Sunday, March 04, 2007

Katching Up with Kara Part One: Expectation vs Experimentation

Ok. I’m going to start what may promise to be a bit of a long entry with a moment of internet silence, while we all gulp back those initial gut reactions to seeing yet another blog thread with ‘Kara’ in the title. Yes, this shall be another discussion of the current Kara Zor El, otherwise known as Supergirl, and yes, I gather that we (the comic-blog-reading folk among us) are probably quite sick of these by now. And no, I can’t promise you originality. All I can do is give you my honesty on a subject that has bugged me since the revamp, and continued to as its been argued so heatedly about it across the net. (For those of you wanting to read up on what’s gone before, hop on over to ‘When Fangirls Attack’, you’ll find more than your pleasure.)

Phew, and so after my premise, I guess I want to get right stuck in there, though I fear my ideas might be a bit disparate, and I’m also about two or three issues behind (my most recent Supergirl issue was 12 due to a seriously uncooperative comic shop here in Palmerston North), so bear with me and feel free to give me some info on what I’m missing.


Part One: Experimentation vs Expectation


I can’t help feeling a whole lot of what seems to be the problem with latest incarnation of Supergirl is this massive disjuncture between expectations of what the Supergirl title should invoke (sweetness, honour, heroism, a female readership(?) being among the many debated points recently across the net) and the experimentation that seems to be going on with Kara as a character by her writers (roughly and concisely described in a number of places as ‘Paris Hilton in a cape’).

So far, or at least in the past few months, the Kara we have been presented with has been a ridiculously complicated character; a sixteen year old female alien who has arrived on Earth after a period of semi-lucid suspended animation in order to carry out her destiny of killing her younger (and now older) cousin Kal-El only to find that she a) doesn’t really want to, b) he just happens to be the greatest super-ist hero on the planet and c) she is expected to inexplicably become a part of that legacy with her newfound awesome power.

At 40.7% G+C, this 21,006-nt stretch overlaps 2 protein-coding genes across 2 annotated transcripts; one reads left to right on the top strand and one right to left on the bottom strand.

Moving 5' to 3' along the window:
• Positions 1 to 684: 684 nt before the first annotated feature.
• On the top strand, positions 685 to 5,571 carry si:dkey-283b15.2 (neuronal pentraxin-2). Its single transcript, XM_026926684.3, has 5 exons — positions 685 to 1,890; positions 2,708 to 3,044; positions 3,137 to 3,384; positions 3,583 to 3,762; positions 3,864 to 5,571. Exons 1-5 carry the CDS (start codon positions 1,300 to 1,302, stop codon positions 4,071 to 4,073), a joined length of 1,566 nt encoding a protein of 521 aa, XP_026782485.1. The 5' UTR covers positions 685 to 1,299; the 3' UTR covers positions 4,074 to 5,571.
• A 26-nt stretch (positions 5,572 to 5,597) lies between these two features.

As a result of these intricacies the Kara we have is petulant, avoidant, often sullen yet with a wicked sense of humour, considerably flippant and yet continuously curious, and tortured over what her life should be about. She’s not sure if she wants to be a hero, and for the past few months at least has tried her hand at a number of different projects trying to figure out what she wants. What differentiates hers from any other super-hero coming-of-age seems to be a) the length of time she is taking to ‘find herself’, and b) just how unattractive a person she often becomes along her journey. Lets face it, this girl isn’t the poster girl for good, or even cool. She swears like a fiend in front of her elders, seemingly to impress them, flaunts her sexuality as ‘jailbait’, picks fights with seemingly every other hero she meets, avoids her older heroic cousin, complains, moans, and generally bumbles through life with no tact and little finesse. This isn’t the Supergirl of your childhood folks, and I’m not even sure she’s meant to be, or if she’ll ever get there.

The thing is, as a character I find Kara fascinating. I don’t like her, in fact I would find her obnoxious arrogance grating on a real-life person or friend. But I am intrigued by her, and I am interested in where she’s going. What’s more, I enjoy reading her, because the creative vision behind her does seem to be consistent in its difference. It would be simple to say she’s just a complicated teenager. She’s not, she’s the horribly contested site of multiple identities, she’s from an entirely different planet, one she remembers, she is time and age displaced, in a body that may possibly be too young for the foreign intellect of her mind, yet hopelessly emotionally inexperienced. She’s got two completely different legacies placing demands on her, a past that seems riddled with murder, bullying and darkness, and a possible future at the side of one of the greatest heroes of all time. She is neither child nor adult in the conventional sense, yet she straddles too many borders to be simply be a teenager, or even simply a teenage superhero. Is it any wonder that as a result she is impulsive and demanding, at times hedonistic and at others self-involved with melancholy? I don’t know, all of this makes sense in context to me, as much as it can anyway. The literary license here is that the writers are in a lovely position of being able to write however they wish; the only convention for an alien character like Supergirl comes from the girls we’ve been familiar with in the past, and those have quickly been rendered irrelevant to the girl we’re meeting now.